“Nico is a special person who possess a team-first mentality combined with an inner drive to succeed,” said Shero in a statement. The entire organization is thankful to him and his family for believing in our future. We are excited that he will continue to play a prominent role with us for many years to come.”

According to the Devils, here’s the year-by-year breakdown:

2020-21: $7,000,000 (includes $3 million signing bonus)
2021-22: $7,250,000
2022-23:  $4,500,000
2023-24:  $7,750,000
2024-25:  $7,750,000
2025-26:  $8,000,000
2026-27:  $8,500,000

The extension also features a modified no-trade clause in the final three years.

In 157 NHL games, Hischier, the No. 1 overall pick in the 2017 draft, has 37 goals and 101 points while averaging over 17 minutes a night. His offense has been just fine with a 20 and 17 goals in his first two seasons, but his two-way game is what’s really boosted his talent.

The 20-year-old center joins the list of NHLers who passed on restricted free agency in 2020 to put pen to paper on a new deal, joining the likes of Alex DeBrincat, Clayton Keller, Thomas Chabot, and Sam Girard.

Mathew Barzal, Pierre-Luc Dubois, Dylan Strome, and Mikhail Sergachev are some of the other potential 2020 RFAs who will be looking for extensions before next season.

————

Sean Leahy is a writer for Pro Hockey Talk on NBC Sports. Drop him a line at phtblog@nbcsports.com or follow him on Twitter @Sean_Leahy.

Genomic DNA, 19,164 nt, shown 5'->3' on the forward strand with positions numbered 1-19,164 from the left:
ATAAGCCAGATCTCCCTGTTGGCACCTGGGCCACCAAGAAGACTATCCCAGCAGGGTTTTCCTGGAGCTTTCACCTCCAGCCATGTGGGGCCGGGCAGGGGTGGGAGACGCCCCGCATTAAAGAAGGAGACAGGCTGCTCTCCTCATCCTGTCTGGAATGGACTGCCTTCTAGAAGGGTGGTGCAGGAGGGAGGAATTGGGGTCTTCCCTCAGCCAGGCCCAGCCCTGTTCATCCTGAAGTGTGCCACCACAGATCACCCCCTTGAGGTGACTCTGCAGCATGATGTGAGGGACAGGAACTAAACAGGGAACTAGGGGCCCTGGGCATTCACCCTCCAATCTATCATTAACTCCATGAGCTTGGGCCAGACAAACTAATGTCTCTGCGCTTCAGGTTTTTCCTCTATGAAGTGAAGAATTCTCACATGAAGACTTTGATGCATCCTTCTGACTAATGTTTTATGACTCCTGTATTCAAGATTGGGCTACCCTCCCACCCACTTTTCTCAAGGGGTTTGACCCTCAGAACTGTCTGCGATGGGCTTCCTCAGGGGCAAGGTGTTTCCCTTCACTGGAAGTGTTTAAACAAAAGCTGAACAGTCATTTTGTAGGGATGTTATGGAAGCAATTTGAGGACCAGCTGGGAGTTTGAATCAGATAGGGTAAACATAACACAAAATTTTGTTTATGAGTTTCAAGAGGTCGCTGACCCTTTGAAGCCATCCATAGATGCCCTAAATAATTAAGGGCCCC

Stuck on zero: Notable NHL players still searching for first goal

Getty
7 Comments

We are a couple of weeks into the 2019-20 NHL season and there have been some surprising players at the top of the goal-scoring leaderboard, including James Neal, Anthony Mantha, Victor Olofsson, Brayden Schenn, and Erik Haula.

Perhaps just as surprising is the list of players still searching for their first goal, fighting through extended early season slumps.

Every player will go through hot streaks and cold streaks over the course of a season, and when those streaks happen now we tend to pay extra attention to them because there is nothing else around them to hide them. A first line player stuck on zero goals after six or seven games will stick out more than a six-or seven-game drought in the middle of March.

Here are eight notable players still trying to find that first goal. We are limiting this to players that have played in at least six games.

William Karlsson, Vegas Golden Knights
Games played entering Tuesday:
6
Shots on goal: 16

After scoring 67 goals over the past two seasons Karlsson has gone six games without a goal to open the 2019-20 season. The good news for him: He started each of the past two seasons with zero goals in his first six games before scoring in his seventh game each year.

Aleksander Barkov, Florida Panthers
Games played entering Tuesday: 6
Shots on goal: 14

Barkov has become one of the NHL’s best all-around players over the past couple of years and is one of the reasons for optimism in Florida. He has not scored yet this season but he is doing literally everything else, having already recorded five assists while the Panthers are attempting more than 54 percent of the shot attempts when he is on the ice. Only a matter of time before the puck starts finding the back of the net for him.